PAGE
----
For the first time, babies born today in China are expected to live healthier, though not longer, lives than those born in the United States, according to data released this month by the World Health Organization (WHO).
According to the data, which comes from 2016, China’s “healthy life expectancy” is 68.7 years compared to 68.5 years for the US. While that may not seem like much of a difference, it is part of a trend that has seen China catching up with and even surpassing the US in terms of its citizens’ long-term health.
The US still bests China in overall life expectancy; 78.5 years to 76.4 years. How healthy life expectancy differs from that overall measure is that it also factors in morbidity data, such as how often people fall ill at a given age, in order to provide an estimation of how long an individual can expect to live in good health. Of course, simply living longer is always good, but it also matters how many of those years are spent dealing with serious health issues.
By that measure, China has been constantly improving in recent years—like most of the rest of the world—while the US has been one of the only countries on Earth to see a slip. According to WHO data, China’s healthy life expectancy was 64.8 back in 2000 compared to 67.4 for the US, which has actually seen its healthy life expectancy fall since 2010, going from 68.7 to 68.5.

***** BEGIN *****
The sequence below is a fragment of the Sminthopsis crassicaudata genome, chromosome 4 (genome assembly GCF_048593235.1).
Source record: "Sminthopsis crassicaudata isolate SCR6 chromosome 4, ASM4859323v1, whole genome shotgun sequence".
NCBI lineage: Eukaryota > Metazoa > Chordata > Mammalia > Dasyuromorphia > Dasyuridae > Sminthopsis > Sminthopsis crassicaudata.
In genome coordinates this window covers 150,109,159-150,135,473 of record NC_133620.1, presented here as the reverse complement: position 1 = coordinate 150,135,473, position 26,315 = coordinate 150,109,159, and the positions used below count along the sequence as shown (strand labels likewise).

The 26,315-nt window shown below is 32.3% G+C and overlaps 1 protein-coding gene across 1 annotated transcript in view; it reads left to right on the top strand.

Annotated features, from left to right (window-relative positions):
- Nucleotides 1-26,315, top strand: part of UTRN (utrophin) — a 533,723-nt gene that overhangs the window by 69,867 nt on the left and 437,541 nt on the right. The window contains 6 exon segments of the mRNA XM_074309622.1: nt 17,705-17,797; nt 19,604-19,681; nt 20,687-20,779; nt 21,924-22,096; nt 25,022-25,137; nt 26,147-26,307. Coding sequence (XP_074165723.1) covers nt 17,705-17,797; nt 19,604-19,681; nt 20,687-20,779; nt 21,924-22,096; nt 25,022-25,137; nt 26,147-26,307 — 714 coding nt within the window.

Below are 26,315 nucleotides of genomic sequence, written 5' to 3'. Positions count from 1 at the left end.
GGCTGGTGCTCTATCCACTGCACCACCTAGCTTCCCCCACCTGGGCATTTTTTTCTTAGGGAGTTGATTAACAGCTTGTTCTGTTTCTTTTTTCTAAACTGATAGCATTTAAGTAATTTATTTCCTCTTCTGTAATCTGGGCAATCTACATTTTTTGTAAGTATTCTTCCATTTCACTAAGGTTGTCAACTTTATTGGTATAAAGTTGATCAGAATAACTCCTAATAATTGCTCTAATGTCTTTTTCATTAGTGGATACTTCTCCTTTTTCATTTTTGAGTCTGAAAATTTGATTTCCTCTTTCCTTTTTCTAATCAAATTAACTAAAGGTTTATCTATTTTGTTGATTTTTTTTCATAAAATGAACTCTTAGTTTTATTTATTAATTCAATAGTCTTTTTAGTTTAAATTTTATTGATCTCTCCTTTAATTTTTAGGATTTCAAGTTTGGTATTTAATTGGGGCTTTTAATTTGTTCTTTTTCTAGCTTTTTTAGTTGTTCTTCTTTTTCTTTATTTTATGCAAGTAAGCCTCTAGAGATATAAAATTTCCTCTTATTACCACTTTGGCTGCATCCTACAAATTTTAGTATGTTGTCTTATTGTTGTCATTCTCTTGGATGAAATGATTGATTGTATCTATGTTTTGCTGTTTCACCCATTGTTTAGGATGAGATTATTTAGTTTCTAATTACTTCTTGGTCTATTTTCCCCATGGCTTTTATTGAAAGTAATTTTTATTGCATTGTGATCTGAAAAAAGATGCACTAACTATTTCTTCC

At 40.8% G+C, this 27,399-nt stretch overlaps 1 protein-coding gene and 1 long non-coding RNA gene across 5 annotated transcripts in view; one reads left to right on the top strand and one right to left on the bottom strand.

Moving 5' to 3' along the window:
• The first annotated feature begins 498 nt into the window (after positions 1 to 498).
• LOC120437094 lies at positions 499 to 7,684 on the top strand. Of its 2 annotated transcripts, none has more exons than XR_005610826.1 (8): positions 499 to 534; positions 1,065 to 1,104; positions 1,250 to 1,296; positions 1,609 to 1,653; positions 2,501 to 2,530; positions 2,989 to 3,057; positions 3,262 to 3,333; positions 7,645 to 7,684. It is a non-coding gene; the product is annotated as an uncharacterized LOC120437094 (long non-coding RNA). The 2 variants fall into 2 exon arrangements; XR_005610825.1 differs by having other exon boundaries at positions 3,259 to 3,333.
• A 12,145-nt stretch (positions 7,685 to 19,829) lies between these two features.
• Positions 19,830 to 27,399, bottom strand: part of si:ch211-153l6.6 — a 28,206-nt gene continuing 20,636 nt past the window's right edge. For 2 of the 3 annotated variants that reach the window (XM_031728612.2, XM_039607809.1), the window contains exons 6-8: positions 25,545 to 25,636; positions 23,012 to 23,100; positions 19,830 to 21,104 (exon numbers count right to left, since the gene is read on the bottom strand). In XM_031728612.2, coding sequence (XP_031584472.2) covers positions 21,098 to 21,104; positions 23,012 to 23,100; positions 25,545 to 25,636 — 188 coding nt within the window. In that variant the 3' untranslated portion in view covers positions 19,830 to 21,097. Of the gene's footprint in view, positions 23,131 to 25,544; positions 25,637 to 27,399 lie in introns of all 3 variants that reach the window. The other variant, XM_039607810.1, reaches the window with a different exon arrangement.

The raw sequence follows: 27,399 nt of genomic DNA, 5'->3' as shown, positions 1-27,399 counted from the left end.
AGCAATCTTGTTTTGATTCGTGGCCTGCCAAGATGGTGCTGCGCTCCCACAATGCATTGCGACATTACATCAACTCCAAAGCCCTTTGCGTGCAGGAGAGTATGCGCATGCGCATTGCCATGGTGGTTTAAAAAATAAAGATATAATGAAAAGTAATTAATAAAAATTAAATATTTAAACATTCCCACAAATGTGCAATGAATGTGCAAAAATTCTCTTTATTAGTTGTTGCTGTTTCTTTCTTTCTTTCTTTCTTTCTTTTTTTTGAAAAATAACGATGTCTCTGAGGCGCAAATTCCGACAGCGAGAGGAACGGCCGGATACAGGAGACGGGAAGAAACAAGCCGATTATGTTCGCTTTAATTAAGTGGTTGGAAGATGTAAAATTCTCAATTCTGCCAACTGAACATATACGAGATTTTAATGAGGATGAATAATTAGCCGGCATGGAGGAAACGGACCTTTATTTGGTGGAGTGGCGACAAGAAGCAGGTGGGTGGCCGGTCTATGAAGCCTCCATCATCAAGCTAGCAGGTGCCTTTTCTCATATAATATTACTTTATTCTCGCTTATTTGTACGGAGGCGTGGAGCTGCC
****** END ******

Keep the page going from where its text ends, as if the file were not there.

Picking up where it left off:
As China has been catching up the rest of the world in terms of healthcare standards and quality of life, the US has faced a number of significant health crises, including a high rate of obesity and drug problems. Reuters estimates that by 2027, China may overtake the US in terms of overall life expectancy as well.
Though that’s not to say China doesn’t have some serious health issues of its own. Along with the child obesity rate growing at alarming levels, it’s been estimated that northern China’s smog problems hascut life expectancy down by three years there compared with the south.
While China may be grabbing headlines for overtaking the US in healthy life expectancy, actually both countries are fairly far down the global rankings: China at 37th and the US at 40th. At the top is, of course, Singapore where babies born today can expect to live in relatively good health for a whopping 76.2 years on average.